ultoday.com recently interviewed Dan Rosenfield, Dean of Enrollment Management at UL, and Joelle Boudreaux, one of the team of Admissions Counselors.

Dan Rosenfield, Enrollment Management, University of LouisianaTell us about yourselves.

Joelle: I grew up in New Orleans, and graduated from Ursuline Academy. I came to UL because it felt like home. I fell in love with the city and the school almost instantly, and just knew that this is where I wanted to be.

I did have to leave after I graduated to get a job, but my parents moved me back almost immediately. My Dad doesn't let me forget that.

To work for UL?

Yes. I'm an Admissions Counselor for Enrollment Services. Basically, I work the different recruitment fairs, and I set up private meetings at schools. It's my job to explain to students and faculty why UL is the best school.

Best in the state?

Best ever.

Dan: I grew up in northeast Connecticut. My father grew up in Hartford, and in 1936 he was graduated from the University of Connecticut in chemistry. He went into business, mainly pulverizing magnesium for the Atomic Energy Commission. In 1955, during a flood one of his plants was fully engulfed in flames. Ground magnesium burns really well. It made the front page of the New York Times, and was selected as the Associated Press Photo of the Year. In one day he lost two plants... the one he had insured for fire flooded, and the one he had insured for flooding, burned.

I was graduated from Windham College, a small liberal arts college in Putney, Vermont. It's now closed. The trustees included Pearl S. Buck, George Aiken, Robert Frost, Edward Durel Stone, and Linus Pauling. The fellow who founded it also founded two other liberal arts colleges, only one survives today.

I was a government major. In the last course I had to take, chemistry, I only got one good thing out of it: my wife, Mary.

Many years later, I did a two-summer Master's program in Educational Counseling at Plymouth State University. I served briefly as a school counselor.

How did you end up at UL?

Dan: I had worked in admissions at undergrad schools. My last job was at a graduate psychology school in Atlanta. I wanted to get back to a traditional undergraduate four year institution. I saw the UL ad in the Chronicle of Higher Education... I almost didn't apply, large public schools usually want people who have experience in similar institutions. But I wrote a cover letter, and sent in my résumé.

I had only been to Louisiana once before, and actually drove through Lafayette. I was driving a group of kids to Mexico, two of us alternated driving straight through from Vermont all the way to Brownsville. I came through Lafayette in the middle of the night... I think I drove straight through the Basin without any idea that I was over water.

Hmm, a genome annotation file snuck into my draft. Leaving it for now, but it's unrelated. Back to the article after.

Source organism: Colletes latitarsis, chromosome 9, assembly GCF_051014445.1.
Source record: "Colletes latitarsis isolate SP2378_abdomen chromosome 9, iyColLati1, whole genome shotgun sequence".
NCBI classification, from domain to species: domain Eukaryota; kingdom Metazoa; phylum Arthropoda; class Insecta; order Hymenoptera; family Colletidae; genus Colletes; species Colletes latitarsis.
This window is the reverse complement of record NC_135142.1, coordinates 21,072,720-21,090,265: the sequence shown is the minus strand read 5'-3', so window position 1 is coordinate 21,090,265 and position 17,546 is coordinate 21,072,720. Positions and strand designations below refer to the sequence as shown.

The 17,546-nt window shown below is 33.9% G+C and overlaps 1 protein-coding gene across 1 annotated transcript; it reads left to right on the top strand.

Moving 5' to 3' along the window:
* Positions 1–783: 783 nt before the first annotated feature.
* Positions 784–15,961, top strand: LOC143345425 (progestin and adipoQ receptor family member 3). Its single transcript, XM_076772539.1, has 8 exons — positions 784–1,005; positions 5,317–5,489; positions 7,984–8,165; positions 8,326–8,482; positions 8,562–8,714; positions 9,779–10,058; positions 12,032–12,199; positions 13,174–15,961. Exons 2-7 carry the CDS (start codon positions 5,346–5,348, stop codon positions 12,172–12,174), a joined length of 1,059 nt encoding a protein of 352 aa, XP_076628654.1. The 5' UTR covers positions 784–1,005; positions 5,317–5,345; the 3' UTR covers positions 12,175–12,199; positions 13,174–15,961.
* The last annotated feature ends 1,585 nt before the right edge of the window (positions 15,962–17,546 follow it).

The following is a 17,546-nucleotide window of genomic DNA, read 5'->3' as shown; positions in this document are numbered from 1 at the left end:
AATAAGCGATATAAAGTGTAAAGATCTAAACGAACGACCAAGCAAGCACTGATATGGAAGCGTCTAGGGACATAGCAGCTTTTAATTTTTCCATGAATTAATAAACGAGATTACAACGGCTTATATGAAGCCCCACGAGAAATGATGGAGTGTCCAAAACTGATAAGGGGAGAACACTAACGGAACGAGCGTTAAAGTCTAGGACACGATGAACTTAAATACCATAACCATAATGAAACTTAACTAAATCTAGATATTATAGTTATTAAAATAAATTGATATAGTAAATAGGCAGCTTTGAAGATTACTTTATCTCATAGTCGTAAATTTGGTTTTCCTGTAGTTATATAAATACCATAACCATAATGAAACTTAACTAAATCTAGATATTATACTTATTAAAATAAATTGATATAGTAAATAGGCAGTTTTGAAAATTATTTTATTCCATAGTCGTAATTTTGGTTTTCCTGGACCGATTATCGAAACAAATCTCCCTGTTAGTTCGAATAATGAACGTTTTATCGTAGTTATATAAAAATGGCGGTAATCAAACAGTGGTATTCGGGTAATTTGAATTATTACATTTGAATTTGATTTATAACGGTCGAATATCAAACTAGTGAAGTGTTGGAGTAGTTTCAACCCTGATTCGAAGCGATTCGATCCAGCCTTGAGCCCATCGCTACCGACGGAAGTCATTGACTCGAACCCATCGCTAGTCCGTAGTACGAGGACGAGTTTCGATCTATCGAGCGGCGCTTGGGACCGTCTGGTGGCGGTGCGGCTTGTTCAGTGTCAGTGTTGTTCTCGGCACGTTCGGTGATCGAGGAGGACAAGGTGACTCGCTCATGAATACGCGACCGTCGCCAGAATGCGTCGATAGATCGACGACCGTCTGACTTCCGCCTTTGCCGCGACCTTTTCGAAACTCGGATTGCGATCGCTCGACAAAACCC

I did know one thing about UL, that we had a wonderful basketball program. I really like college basketball, so that was attractive to me.

I got an interview here, but it didn't start well. I flew through Memphis, and my plane was stuck in the rain, so I sat on the ground for 4 hours. Harry Hebert was assigned to pick me up, I called ahead and said that I would take a cab, and asked him to please not wait. But he insisted on waiting.

So finally I arrived in Lafayette. But my bags didn't. I had no clothes, no toiletries. Of course I had to be polite about it all, because I'm a Yankee and everyone had already decided that I was obnoxious.

Harry wears a big cross around his neck, and if you ever had to find someone who lives his religion, it would be Harry. He took me to the all-night Walmart. After waiting hours for me to arrive, he then helped me shop.

So the next day I interviewed in a pair of slacks, a shirt and a tie, all bought from Walmart... they have horrible ties, by the way. So trust me when I tell you that I did not look like someone who had come to interview for a serious university position.

Then during the interviews, Raymond Blanco actually said he thought it would be an advantage that I was a Yankee. He's never explained to me what that meant.

Before I interviewed at UL, I had already visited several schools. Whenever I'd get back home, my wife would ask me what I thought. Up to that point, I hadn't been interested in any of the schools except for one, where I finished as the #2 choice.

When I got back from UL, Mary asked "How did it go?"

I told her, "If those people have the bad judgment to hire me, we're moving to Louisiana."

What did she say?

I don't think you could print it if I could remember it. We didn't know much about Lafayette, or Louisiana.

How do you like it?

Well, I grew up almost entirely among French Catholic Canadians, so I'm very comfortable here.